• Food Assistance Dollars. The market participated in SNAP, Double Up Food Bucks, Senior Project Fresh, WIC, and a new UCC/OKT program, SEAFM Market Bucks, which provided $1 and $5 coupons good for produce at the market.  One-third of sales were Market Buck purchases.
  • Community Partners.  The market hosted a wide range of community partners who shared their resources with market patrons: Planned Parenthood, The Spoke Folks, Grand Rapids Food Co-op Initiative, Great Start Collaborative,  LINC-Up Soul Food Café, Creative Youth Center, Grand Rapids Fire Department , Voice GR and Healthy Homes.
  • Community Events The Market hosted several fun, family friendly events: Urban Foraging Workshop, Fried Green Tomato Festival, Make Your Own Personal Care Items Workshop, Art at the Market and Greens Cook-off.






Encore blog post featured OKT executive director

Did you ever wonder where Our Kitchen Table got its start? Here’s the story. Reposted from the Grand Rapids Community Foundation Encore program blog.


LisaOliverKingPhotoResized_1As a youngster, few things struck Lisa Oliver so profoundly as the moments she would join her family around the kitchen table where she grew up in Missouri, just to talk. “A lot of good, good and difficult and funny and serious conversations happened around this table,” she says, as she runs her hands over the smoky glass top. The table now resides in the kitchen of the home she shares with her husband and daughters on Grand Rapids’ southeast side.

Years after serving as a gathering place during her childhood days, the table continued to spawn ideas and it was over wine with a friend years ago that she was challenged to develop a program that might amp up environmental and social justice.

Fast forward to today and Lisa is founder and director of “Our Kitchen Table,” (OKT) a quiet force that empowers urban neighborhoods to improve their health and monitor sometimes life-threatening environments through education, advocacy and community organizing.

“I really wanted to have my children understand the importance of giving back,” she says, acknowledging that her daughters know the power of communicating around the magic table. “It was important that I talk to them and have them understand the value and effect of community.”

Our Kitchen Table didn’t appear on Lisa’s early horizons, but it definitely comprises her Encore life, and reflects a life of service in other areas, all of which helped to build on the concept that drives the success of her non-profit.

She worked in the public health sector well into her 40s, including jobs with the Kent County Health Department, the Michigan Public Health Institute, and Hospice of Michigan. She also did consulting work around public health and it’s during that period that a girlfriend stopped Lisa in her tracks during that table talk and suggested “You should move beyond consulting and do some real community engagement.”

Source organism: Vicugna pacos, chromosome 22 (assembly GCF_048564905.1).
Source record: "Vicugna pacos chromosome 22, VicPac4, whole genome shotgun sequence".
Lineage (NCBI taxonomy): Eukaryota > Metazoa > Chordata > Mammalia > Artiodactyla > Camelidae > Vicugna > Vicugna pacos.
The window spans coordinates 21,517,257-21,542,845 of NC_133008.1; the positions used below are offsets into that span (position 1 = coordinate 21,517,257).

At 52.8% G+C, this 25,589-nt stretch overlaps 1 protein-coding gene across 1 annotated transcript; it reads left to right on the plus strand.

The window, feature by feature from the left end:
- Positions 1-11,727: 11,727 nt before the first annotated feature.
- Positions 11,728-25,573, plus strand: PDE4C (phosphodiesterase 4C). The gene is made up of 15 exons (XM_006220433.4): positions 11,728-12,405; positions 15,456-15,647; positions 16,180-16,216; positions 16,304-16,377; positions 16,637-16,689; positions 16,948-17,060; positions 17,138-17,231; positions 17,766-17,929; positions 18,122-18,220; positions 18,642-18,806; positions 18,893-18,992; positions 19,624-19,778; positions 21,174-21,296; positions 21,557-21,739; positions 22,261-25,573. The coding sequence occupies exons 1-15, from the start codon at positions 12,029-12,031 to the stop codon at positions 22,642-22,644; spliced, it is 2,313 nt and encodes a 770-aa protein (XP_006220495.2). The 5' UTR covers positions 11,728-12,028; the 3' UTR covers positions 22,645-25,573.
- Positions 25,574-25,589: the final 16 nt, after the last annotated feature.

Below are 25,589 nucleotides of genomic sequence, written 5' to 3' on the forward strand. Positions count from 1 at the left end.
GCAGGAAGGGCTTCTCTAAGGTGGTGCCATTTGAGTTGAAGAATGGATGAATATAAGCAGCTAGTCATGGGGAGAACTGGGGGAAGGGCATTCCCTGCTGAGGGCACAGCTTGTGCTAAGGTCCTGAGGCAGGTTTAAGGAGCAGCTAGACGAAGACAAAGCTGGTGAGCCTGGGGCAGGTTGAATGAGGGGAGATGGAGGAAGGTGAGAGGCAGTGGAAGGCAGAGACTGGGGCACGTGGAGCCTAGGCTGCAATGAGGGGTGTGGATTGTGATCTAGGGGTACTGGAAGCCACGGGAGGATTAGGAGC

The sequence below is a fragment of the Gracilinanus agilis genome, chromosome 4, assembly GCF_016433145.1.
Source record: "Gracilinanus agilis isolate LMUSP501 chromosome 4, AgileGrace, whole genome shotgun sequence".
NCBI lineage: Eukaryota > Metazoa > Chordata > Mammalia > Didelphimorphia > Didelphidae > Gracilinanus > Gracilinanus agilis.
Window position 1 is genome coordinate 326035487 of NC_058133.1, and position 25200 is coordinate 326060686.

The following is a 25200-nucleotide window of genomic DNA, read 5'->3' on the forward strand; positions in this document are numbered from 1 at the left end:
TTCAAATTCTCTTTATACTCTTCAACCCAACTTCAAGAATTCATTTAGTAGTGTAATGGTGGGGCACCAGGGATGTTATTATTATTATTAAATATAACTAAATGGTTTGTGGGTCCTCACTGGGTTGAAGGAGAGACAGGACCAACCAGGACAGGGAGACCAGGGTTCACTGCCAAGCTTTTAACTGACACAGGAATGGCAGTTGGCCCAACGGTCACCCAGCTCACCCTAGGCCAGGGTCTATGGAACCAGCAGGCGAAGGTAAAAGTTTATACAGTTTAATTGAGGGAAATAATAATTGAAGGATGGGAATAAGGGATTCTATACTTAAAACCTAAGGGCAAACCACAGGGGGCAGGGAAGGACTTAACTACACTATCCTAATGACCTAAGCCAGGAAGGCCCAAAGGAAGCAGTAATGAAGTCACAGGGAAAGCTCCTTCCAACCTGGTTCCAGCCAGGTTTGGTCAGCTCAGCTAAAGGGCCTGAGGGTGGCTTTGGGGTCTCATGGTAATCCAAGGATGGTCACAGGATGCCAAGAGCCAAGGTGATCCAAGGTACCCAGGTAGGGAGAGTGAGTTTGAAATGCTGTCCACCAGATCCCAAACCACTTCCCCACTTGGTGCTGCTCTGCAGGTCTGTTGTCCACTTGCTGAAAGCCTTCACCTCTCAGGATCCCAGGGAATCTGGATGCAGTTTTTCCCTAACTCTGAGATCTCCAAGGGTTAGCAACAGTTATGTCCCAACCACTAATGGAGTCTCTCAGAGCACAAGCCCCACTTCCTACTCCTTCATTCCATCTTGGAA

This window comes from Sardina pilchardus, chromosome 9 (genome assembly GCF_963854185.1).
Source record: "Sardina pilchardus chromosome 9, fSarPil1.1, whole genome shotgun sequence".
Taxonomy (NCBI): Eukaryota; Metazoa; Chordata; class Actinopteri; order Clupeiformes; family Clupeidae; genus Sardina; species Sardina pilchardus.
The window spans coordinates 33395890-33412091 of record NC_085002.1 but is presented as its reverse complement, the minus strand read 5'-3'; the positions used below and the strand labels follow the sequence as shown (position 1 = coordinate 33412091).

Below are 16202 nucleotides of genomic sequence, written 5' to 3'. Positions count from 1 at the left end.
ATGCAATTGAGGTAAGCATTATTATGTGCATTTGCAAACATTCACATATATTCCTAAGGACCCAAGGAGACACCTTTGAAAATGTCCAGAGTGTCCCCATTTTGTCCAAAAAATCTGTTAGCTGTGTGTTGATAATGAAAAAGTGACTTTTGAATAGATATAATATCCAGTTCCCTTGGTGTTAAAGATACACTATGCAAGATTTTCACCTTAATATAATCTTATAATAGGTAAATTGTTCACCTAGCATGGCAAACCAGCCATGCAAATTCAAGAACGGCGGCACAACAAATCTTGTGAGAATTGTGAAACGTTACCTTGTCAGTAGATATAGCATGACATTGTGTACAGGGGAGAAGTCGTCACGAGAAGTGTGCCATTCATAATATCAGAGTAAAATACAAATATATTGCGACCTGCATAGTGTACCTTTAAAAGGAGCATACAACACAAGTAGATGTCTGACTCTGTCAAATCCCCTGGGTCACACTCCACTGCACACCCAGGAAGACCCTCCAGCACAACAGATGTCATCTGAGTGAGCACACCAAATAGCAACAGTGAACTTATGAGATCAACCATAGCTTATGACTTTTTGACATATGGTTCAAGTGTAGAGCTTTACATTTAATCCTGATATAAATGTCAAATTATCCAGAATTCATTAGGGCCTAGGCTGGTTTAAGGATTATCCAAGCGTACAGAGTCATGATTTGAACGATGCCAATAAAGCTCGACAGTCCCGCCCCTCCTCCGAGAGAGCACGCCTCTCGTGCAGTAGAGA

Lisa was more than intrigued and was led by a variety of factors to explore the problems around lead poisoning and how it affected human health and the environment. That concern branched out to explore strategies for mobilizing low-income families, mostly on Grand Rapid’s southeast side and, in 2003, she founded OKT to combat oppression, race and gender bias, and disparities in wealth and power.

Banking on strong social networks, OKT empowers families with the tools to develop homegrown foods even on properties threatened by soils with suspected or actual high lead levels. OKT teaches residents how to grow crops in containers and take full advantage of the Southeast Area Farmer’s Market, which is moving this June through mid-November to Martin Luther King Park at Franklin Street and Fuller Avenue SE.

It’s there that OKT will continue partnering with the Greater Grand Rapids Food Systems Council and the Kent County Health Department to host educational events and participate in the Bridge Card (SNAP), Michigan Women, Infants and Children (WIC), Project Fresh, Kent County Health Department coupons and DoubleUp Food Bucks programs.

Lisa views her participation as a chance to immerse herself in community and make a difference with a program that meets basic human needs and lifts up families with education as a core element.

“We promote growing from a systemic lens and from understanding what is going on in the community,” she says. “And we look at the entire food landscape, everything from grocery stores to wild edibles to pantries to food-buying clubs and co-ops.

“I don’t do charity,” she emphasizes. “I just do what I’m supposed to do. I’m my brother’s keeper, and I try to emphasize that. It’s the best way to use my gifts, to help people express kindness. It’s what we should be to each other.”

GRTV records PSA about OKT programs

grtv_logo_400x400Thank you GRTV for spreading the word about OKT’s programs!Thank you Ms. Toni Scott for being our spokesperson and for all you do as an OKT cooking coach!

The PSA airs on GRTV (Comcast Cable 25) at 8:30 AM and 10 PM daily.